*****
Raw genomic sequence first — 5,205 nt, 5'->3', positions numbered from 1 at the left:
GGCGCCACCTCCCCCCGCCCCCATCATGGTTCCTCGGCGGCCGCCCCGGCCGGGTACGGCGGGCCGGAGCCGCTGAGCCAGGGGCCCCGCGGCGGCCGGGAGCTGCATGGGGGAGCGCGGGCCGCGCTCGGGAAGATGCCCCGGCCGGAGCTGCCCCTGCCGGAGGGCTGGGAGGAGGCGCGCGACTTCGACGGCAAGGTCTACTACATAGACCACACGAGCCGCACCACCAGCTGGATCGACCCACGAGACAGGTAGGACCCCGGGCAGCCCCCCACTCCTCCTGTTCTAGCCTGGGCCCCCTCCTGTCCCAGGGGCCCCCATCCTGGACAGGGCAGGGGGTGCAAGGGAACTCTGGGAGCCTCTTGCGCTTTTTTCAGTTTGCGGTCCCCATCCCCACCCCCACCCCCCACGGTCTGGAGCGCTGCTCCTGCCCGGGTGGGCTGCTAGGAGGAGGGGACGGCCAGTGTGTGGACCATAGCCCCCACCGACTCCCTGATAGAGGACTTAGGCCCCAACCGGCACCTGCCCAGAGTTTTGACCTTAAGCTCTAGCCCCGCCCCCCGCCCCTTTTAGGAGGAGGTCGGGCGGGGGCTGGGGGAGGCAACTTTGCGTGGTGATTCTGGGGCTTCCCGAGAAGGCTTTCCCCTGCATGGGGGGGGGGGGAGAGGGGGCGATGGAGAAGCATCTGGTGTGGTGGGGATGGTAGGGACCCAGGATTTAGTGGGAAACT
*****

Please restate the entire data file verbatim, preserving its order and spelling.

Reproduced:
Raw genomic sequence first — 5,205 nt, 5'->3', positions numbered from 1 at the left:
GGCGCCACCTCCCCCCGCCCCCATCATGGTTCCTCGGCGGCCGCCCCGGCCGGGTACGGCGGGCCGGAGCCGCTGAGCCAGGGGCCCCGCGGCGGCCGGGAGCTGCATGGGGGAGCGCGGGCCGCGCTCGGGAAGATGCCCCGGCCGGAGCTGCCCCTGCCGGAGGGCTGGGAGGAGGCGCGCGACTTCGACGGCAAGGTCTACTACATAGACCACACGAGCCGCACCACCAGCTGGATCGACCCACGAGACAGGTAGGACCCCGGGCAGCCCCCCACTCCTCCTGTTCTAGCCTGGGCCCCCTCCTGTCCCAGGGGCCCCCATCCTGGACAGGGCAGGGGGTGCAAGGGAACTCTGGGAGCCTCTTGCGCTTTTTTCAGTTTGCGGTCCCCATCCCCACCCCCACCCCCCACGGTCTGGAGCGCTGCTCCTGCCCGGGTGGGCTGCTAGGAGGAGGGGACGGCCAGTGTGTGGACCATAGCCCCCACCGACTCCCTGATAGAGGACTTAGGCCCCAACCGGCACCTGCCCAGAGTTTTGACCTTAAGCTCTAGCCCCGCCCCCCGCCCCTTTTAGGAGGAGGTCGGGCGGGGGCTGGGGGAGGCAACTTTGCGTGGTGATTCTGGGGCTTCCCGAGAAGGCTTTCCCCTGCATGGGGGGGGGGGGAGAGGGGGCGATGGAGAAGCATCTGGTGTGGTGGGGATGGTAGGGACCCAGGATTTAGTGGGAAACT